1a = 3
2b = a

Thankfully, because JRuby is easily accessible from Java, we can write a quick Java program to spit out the node hierarchy as seen by the JRuby parser. Note that (and this may be an obvious comment) this only parses the top-level script; any method calls to other libraries are not traversed.

 1import java.util.List;
 2
 3import org.jruby.Ruby;
 4import org.jruby.ast.Node;
 5
 6public class NodeEmitter {
 7
 8    public static void main(String[] args) {
 9        Node n = Ruby.getGlobalRuntime().parseFromMain(ParserInterpreter.class.getClassLoader().getResourceAsStream("test.rb"), "test.rb");
10        printNode(n, 0);
11    }
12
13    private static void printNode(Node n, int depth) {
14        for(int i=0; i<depth; i++) {
15            System.out.print("\t");
16        }
17        System.out.println(n.getNodeType().toString() + " pos: " + n.getPosition());
18        List<Node> children = n.childNodes();
19        for(Node child : children) {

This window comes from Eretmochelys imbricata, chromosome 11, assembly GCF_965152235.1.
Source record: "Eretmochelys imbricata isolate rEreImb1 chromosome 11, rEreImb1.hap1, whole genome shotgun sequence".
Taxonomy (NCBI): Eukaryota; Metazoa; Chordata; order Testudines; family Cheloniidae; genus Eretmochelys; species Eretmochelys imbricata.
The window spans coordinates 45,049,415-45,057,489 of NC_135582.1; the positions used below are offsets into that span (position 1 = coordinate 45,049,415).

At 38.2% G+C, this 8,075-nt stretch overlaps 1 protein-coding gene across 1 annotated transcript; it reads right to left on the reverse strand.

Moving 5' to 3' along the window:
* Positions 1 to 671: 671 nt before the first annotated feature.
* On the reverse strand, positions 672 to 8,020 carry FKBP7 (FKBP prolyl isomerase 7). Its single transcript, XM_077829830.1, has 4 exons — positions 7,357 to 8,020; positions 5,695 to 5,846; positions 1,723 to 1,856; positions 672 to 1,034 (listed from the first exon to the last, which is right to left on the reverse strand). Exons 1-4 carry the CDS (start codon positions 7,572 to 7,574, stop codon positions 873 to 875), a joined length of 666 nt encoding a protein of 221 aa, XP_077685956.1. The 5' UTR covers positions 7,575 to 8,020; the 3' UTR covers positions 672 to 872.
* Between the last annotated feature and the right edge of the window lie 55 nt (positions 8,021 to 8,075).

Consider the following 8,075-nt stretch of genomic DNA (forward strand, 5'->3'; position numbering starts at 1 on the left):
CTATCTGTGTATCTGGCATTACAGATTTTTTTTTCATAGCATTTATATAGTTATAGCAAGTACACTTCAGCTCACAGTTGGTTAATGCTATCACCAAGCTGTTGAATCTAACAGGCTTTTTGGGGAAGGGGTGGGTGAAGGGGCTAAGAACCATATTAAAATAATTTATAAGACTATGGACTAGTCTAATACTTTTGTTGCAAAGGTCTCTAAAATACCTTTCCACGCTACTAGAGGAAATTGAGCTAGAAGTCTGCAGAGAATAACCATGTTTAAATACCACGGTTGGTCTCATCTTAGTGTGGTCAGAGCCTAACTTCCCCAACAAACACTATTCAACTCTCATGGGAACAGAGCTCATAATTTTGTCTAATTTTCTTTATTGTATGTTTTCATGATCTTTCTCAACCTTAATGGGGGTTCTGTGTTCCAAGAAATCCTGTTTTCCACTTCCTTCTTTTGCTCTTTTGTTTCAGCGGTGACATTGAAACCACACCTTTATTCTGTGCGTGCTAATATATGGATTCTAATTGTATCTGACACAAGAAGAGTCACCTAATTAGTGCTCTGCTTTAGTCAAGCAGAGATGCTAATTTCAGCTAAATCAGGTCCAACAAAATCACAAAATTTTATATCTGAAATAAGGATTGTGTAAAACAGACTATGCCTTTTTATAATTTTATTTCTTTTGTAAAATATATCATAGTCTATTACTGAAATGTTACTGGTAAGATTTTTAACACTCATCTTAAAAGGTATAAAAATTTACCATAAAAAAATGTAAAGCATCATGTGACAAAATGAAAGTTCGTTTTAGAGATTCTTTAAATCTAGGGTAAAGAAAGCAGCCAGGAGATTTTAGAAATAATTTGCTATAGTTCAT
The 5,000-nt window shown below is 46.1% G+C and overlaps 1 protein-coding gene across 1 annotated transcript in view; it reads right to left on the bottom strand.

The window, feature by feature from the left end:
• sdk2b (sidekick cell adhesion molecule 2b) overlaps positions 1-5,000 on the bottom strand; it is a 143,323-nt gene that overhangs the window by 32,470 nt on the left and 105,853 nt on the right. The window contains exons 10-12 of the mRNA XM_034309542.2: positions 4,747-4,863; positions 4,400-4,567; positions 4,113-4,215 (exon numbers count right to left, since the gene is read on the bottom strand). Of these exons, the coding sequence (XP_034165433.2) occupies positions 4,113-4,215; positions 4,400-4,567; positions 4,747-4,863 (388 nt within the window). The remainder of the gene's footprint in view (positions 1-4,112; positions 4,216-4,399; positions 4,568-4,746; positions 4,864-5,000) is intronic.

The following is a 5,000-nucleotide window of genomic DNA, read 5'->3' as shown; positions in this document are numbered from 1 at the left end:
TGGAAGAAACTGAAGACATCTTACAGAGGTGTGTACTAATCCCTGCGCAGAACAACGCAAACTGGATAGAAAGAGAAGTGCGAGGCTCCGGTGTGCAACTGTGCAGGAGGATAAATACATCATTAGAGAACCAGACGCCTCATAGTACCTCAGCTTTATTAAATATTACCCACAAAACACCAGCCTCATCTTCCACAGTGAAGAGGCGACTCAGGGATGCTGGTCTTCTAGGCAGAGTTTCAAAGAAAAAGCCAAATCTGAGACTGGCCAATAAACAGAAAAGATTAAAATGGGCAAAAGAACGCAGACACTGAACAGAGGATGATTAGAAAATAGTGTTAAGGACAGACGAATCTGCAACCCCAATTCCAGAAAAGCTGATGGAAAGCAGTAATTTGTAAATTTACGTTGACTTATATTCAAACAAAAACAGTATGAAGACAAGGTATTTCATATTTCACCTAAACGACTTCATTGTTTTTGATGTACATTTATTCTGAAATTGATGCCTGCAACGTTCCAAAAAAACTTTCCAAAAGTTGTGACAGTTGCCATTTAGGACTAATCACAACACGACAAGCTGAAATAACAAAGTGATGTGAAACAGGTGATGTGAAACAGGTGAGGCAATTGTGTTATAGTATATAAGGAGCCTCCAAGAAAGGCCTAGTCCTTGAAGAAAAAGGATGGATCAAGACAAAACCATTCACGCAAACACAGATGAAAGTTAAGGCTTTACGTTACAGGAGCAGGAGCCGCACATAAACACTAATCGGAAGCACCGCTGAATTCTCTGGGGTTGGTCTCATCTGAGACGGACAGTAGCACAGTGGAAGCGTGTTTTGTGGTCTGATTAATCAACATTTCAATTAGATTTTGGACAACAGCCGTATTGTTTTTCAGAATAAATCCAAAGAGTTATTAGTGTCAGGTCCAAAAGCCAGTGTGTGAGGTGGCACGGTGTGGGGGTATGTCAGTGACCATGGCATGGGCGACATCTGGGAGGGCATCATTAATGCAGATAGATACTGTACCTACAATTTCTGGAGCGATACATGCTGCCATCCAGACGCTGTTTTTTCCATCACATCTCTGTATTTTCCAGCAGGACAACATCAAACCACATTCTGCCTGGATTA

20            printNode(child, depth+1);
21        }
22    }
23}

(There are much more ‘creative’ ways to instrument the running system to get information as it runs, but for the purposes of this analysis, this gives us a lot of valuable info.)

If we spit out the node hierarchy of our Ruby script using this tool, we’ll get this in the console:

ROOTNODE pos: test.rb:0
	BLOCKNODE pos: test.rb:0
		NEWLINENODE pos: test.rb:0
			LOCALASGNNODE pos: test.rb:0
				FIXNUMNODE pos: test.rb:0
		NEWLINENODE pos: test.rb:1
			LOCALASGNNODE pos: test.rb:1
				LOCALVARNODE pos: test.rb:1

So, we can see that we have a LocalAsgnNode, representing the assignment of the following (child) FixNumNode. Then, on the next line, we can then see that we have yet-another LocalAsgnNode, but this time it has been given a LocalVarNode object as it’s assignment value. When we discuss the Dynamic Scope below, we’ll explore how these nodes actually work, but suffice it to say that when these nodes interpret, they know how to interact with their particular scope, getting and setting values, and the assignment node will ask the value node to give it the value it represents.